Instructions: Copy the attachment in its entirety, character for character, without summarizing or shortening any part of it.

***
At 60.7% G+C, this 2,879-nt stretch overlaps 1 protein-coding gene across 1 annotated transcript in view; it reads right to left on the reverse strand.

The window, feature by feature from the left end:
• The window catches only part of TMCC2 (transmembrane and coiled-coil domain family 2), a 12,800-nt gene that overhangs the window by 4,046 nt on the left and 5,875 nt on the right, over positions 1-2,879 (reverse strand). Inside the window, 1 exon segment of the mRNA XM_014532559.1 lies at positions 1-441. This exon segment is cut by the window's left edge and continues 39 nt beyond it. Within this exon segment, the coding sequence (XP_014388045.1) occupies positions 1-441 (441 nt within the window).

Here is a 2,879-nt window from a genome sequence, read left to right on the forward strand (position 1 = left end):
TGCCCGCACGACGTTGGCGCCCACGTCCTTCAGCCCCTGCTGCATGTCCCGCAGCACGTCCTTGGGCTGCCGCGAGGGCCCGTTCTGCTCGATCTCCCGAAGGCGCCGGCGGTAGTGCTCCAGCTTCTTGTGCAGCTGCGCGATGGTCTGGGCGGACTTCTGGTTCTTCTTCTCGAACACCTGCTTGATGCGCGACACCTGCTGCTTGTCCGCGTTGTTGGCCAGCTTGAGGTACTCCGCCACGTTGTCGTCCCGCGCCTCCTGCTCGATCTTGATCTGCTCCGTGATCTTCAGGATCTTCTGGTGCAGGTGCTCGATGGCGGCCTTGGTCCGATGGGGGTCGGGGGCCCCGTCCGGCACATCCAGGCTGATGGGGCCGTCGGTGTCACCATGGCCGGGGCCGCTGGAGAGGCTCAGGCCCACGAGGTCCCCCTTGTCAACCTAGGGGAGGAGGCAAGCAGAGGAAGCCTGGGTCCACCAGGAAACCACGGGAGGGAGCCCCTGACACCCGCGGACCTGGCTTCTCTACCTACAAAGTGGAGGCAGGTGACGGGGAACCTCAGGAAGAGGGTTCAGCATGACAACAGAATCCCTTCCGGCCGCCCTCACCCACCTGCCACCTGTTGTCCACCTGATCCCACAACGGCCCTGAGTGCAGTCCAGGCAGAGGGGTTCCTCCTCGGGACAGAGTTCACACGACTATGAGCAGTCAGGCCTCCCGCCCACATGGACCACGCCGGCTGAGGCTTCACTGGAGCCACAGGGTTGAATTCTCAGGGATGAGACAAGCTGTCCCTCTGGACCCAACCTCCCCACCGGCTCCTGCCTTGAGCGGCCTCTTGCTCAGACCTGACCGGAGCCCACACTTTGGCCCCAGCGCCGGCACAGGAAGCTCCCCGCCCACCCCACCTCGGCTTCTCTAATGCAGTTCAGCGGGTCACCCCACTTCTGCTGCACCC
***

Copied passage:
At 60.7% G+C, this 2,879-nt stretch overlaps 1 protein-coding gene across 1 annotated transcript in view; it reads right to left on the reverse strand.

The window, feature by feature from the left end:
• The window catches only part of TMCC2 (transmembrane and coiled-coil domain family 2), a 12,800-nt gene that overhangs the window by 4,046 nt on the left and 5,875 nt on the right, over positions 1-2,879 (reverse strand). Inside the window, 1 exon segment of the mRNA XM_014532559.1 lies at positions 1-441. This exon segment is cut by the window's left edge and continues 39 nt beyond it. Within this exon segment, the coding sequence (XP_014388045.1) occupies positions 1-441 (441 nt within the window).

Here is a 2,879-nt window from a genome sequence, read left to right on the forward strand (position 1 = left end):
TGCCCGCACGACGTTGGCGCCCACGTCCTTCAGCCCCTGCTGCATGTCCCGCAGCACGTCCTTGGGCTGCCGCGAGGGCCCGTTCTGCTCGATCTCCCGAAGGCGCCGGCGGTAGTGCTCCAGCTTCTTGTGCAGCTGCGCGATGGTCTGGGCGGACTTCTGGTTCTTCTTCTCGAACACCTGCTTGATGCGCGACACCTGCTGCTTGTCCGCGTTGTTGGCCAGCTTGAGGTACTCCGCCACGTTGTCGTCCCGCGCCTCCTGCTCGATCTTGATCTGCTCCGTGATCTTCAGGATCTTCTGGTGCAGGTGCTCGATGGCGGCCTTGGTCCGATGGGGGTCGGGGGCCCCGTCCGGCACATCCAGGCTGATGGGGCCGTCGGTGTCACCATGGCCGGGGCCGCTGGAGAGGCTCAGGCCCACGAGGTCCCCCTTGTCAACCTAGGGGAGGAGGCAAGCAGAGGAAGCCTGGGTCCACCAGGAAACCACGGGAGGGAGCCCCTGACACCCGCGGACCTGGCTTCTCTACCTACAAAGTGGAGGCAGGTGACGGGGAACCTCAGGAAGAGGGTTCAGCATGACAACAGAATCCCTTCCGGCCGCCCTCACCCACCTGCCACCTGTTGTCCACCTGATCCCACAACGGCCCTGAGTGCAGTCCAGGCAGAGGGGTTCCTCCTCGGGACAGAGTTCACACGACTATGAGCAGTCAGGCCTCCCGCCCACATGGACCACGCCGGCTGAGGCTTCACTGGAGCCACAGGGTTGAATTCTCAGGGATGAGACAAGCTGTCCCTCTGGACCCAACCTCCCCACCGGCTCCTGCCTTGAGCGGCCTCTTGCTCAGACCTGACCGGAGCCCACACTTTGGCCCCAGCGCCGGCACAGGAAGCTCCCCGCCCACCCCACCTCGGCTTCTCTAATGCAGTTCAGCGGGTCACCCCACTTCTGCTGCACCC